Using Reporting Features in Microsoft Project 2013
Using Earned Value Analysis
One of the many benefits of project management is the ability to perform earned value analysis. Note that this term is also often referred to as earned value management. This type of analysis allows you to view project statistics that reveal the overall health of the project based in terms of time and cost, while assisting you in revealing trends that can often be indicative of the eventual success or failure of the project. When you view information from earned value analysis within your project file, you compare figures at a specified date in the project file against figures from one of the saved baselines that you have within the project file. Note that you must have saved at least one baseline copy of the project file to show earned value analysis results. You must also have accurately recorded the actual work and costs within the project file. In addition, you must select a “status date,” so that Microsoft Office Project can compare the baseline values against the values recorded as of the status date. You can specify the “status date” by clicking the “Status Date:” calendar button within the “Status” group on the “Project” tab within the Ribbon. In the “Status Date” dialog box that appears, use the calendar drop-down to select a desired status date or simply type a date into the text box shown. Then click the “OK” button to set the status date.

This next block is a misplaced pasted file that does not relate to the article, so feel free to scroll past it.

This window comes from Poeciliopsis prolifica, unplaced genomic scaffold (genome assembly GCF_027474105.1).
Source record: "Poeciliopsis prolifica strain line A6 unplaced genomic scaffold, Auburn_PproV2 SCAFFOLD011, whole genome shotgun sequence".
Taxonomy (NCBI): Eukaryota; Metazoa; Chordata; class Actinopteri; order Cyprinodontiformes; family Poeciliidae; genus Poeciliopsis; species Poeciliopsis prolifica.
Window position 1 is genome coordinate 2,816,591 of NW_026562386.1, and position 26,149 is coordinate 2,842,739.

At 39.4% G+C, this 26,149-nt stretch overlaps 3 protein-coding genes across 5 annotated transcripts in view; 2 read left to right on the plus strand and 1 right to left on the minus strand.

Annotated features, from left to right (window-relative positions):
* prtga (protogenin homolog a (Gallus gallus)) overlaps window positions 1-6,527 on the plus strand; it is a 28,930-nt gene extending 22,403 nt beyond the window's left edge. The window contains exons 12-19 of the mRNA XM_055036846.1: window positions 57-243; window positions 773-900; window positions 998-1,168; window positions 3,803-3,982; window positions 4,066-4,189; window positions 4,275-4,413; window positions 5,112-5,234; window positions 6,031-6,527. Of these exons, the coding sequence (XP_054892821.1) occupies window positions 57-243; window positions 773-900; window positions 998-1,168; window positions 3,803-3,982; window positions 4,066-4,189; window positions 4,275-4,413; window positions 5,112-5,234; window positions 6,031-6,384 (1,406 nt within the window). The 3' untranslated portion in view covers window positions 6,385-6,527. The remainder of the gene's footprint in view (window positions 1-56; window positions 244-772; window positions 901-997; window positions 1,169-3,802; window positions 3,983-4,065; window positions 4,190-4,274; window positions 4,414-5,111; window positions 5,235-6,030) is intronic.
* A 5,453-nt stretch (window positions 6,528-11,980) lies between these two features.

Once you have accomplished these tasks, you can easily view the earned value schedule indicators for your project by clicking the “Tables” button in the “Data” group on the “View” tab in the Ribbon and choosing the “More Tables…” command from the drop-down menu. In the “More Tables” dialog box that appears, you can then select the “Earned Value Schedule Indicators” choice and then click the “Apply” button to display the values in the Gantt Chart view. Remember that these values are all set as of the selected “status date” for the project file. You can change that date in the “Project Information” dialog box to change the numbers shown in this view.
In this view you will see the following data: the planned value (PV), which is the budgeted cost of the work scheduled as of the status date; the earned value (EV), which is the budgeted cost of the work performed as of the status date; the schedule variance (SV), which is the difference between the EV and the PV values; the schedule variance percentage (SV%), which is the ratio of the SV to the PV expressed as a percentage; and the schedule performance index (SPI), which is an index value that basically shows how many cents of actual worth was accomplished by the status date for every dollar (1.00) that you planned to spend.